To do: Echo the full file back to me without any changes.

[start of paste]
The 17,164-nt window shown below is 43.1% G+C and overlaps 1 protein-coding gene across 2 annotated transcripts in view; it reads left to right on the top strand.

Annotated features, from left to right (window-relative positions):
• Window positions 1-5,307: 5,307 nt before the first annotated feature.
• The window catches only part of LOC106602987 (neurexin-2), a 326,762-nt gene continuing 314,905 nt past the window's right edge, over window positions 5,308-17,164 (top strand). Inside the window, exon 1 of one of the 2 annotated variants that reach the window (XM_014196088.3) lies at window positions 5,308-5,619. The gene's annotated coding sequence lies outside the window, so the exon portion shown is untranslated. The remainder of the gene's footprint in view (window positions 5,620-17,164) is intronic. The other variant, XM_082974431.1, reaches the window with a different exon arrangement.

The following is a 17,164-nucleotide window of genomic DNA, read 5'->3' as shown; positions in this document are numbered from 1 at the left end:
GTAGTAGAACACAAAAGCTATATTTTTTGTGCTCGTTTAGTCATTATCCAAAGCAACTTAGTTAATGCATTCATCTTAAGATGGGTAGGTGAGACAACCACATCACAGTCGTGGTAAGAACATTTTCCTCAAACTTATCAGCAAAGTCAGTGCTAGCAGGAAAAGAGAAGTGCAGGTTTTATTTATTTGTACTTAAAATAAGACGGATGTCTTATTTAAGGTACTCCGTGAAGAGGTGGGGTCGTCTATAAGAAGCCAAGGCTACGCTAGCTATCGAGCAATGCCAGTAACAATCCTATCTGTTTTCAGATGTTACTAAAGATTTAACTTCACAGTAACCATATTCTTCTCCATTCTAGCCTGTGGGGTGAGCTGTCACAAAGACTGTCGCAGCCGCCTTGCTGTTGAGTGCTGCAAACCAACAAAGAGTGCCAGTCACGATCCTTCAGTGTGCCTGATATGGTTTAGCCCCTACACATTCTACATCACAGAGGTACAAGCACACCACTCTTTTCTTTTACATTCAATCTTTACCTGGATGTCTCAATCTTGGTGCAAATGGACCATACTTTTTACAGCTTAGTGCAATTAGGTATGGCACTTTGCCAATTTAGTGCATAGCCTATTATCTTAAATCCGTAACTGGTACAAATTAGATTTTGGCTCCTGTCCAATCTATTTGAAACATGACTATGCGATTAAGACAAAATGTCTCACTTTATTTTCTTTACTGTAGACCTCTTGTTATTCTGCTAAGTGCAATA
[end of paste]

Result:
The 17,164-nt window shown below is 43.1% G+C and overlaps 1 protein-coding gene across 2 annotated transcripts in view; it reads left to right on the top strand.

Annotated features, from left to right (window-relative positions):
• Window positions 1-5,307: 5,307 nt before the first annotated feature.
• The window catches only part of LOC106602987 (neurexin-2), a 326,762-nt gene continuing 314,905 nt past the window's right edge, over window positions 5,308-17,164 (top strand). Inside the window, exon 1 of one of the 2 annotated variants that reach the window (XM_014196088.3) lies at window positions 5,308-5,619. The gene's annotated coding sequence lies outside the window, so the exon portion shown is untranslated. The remainder of the gene's footprint in view (window positions 5,620-17,164) is intronic. The other variant, XM_082974431.1, reaches the window with a different exon arrangement.

The following is a 17,164-nucleotide window of genomic DNA, read 5'->3' as shown; positions in this document are numbered from 1 at the left end:
GTAGTAGAACACAAAAGCTATATTTTTTGTGCTCGTTTAGTCATTATCCAAAGCAACTTAGTTAATGCATTCATCTTAAGATGGGTAGGTGAGACAACCACATCACAGTCGTGGTAAGAACATTTTCCTCAAACTTATCAGCAAAGTCAGTGCTAGCAGGAAAAGAGAAGTGCAGGTTTTATTTATTTGTACTTAAAATAAGACGGATGTCTTATTTAAGGTACTCCGTGAAGAGGTGGGGTCGTCTATAAGAAGCCAAGGCTACGCTAGCTATCGAGCAATGCCAGTAACAATCCTATCTGTTTTCAGATGTTACTAAAGATTTAACTTCACAGTAACCATATTCTTCTCCATTCTAGCCTGTGGGGTGAGCTGTCACAAAGACTGTCGCAGCCGCCTTGCTGTTGAGTGCTGCAAACCAACAAAGAGTGCCAGTCACGATCCTTCAGTGTGCCTGATATGGTTTAGCCCCTACACATTCTACATCACAGAGGTACAAGCACACCACTCTTTTCTTTTACATTCAATCTTTACCTGGATGTCTCAATCTTGGTGCAAATGGACCATACTTTTTACAGCTTAGTGCAATTAGGTATGGCACTTTGCCAATTTAGTGCATAGCCTATTATCTTAAATCCGTAACTGGTACAAATTAGATTTTGGCTCCTGTCCAATCTATTTGAAACATGACTATGCGATTAAGACAAAATGTCTCACTTTATTTTCTTTACTGTAGACCTCTTGTTATTCTGCTAAGTGCAATA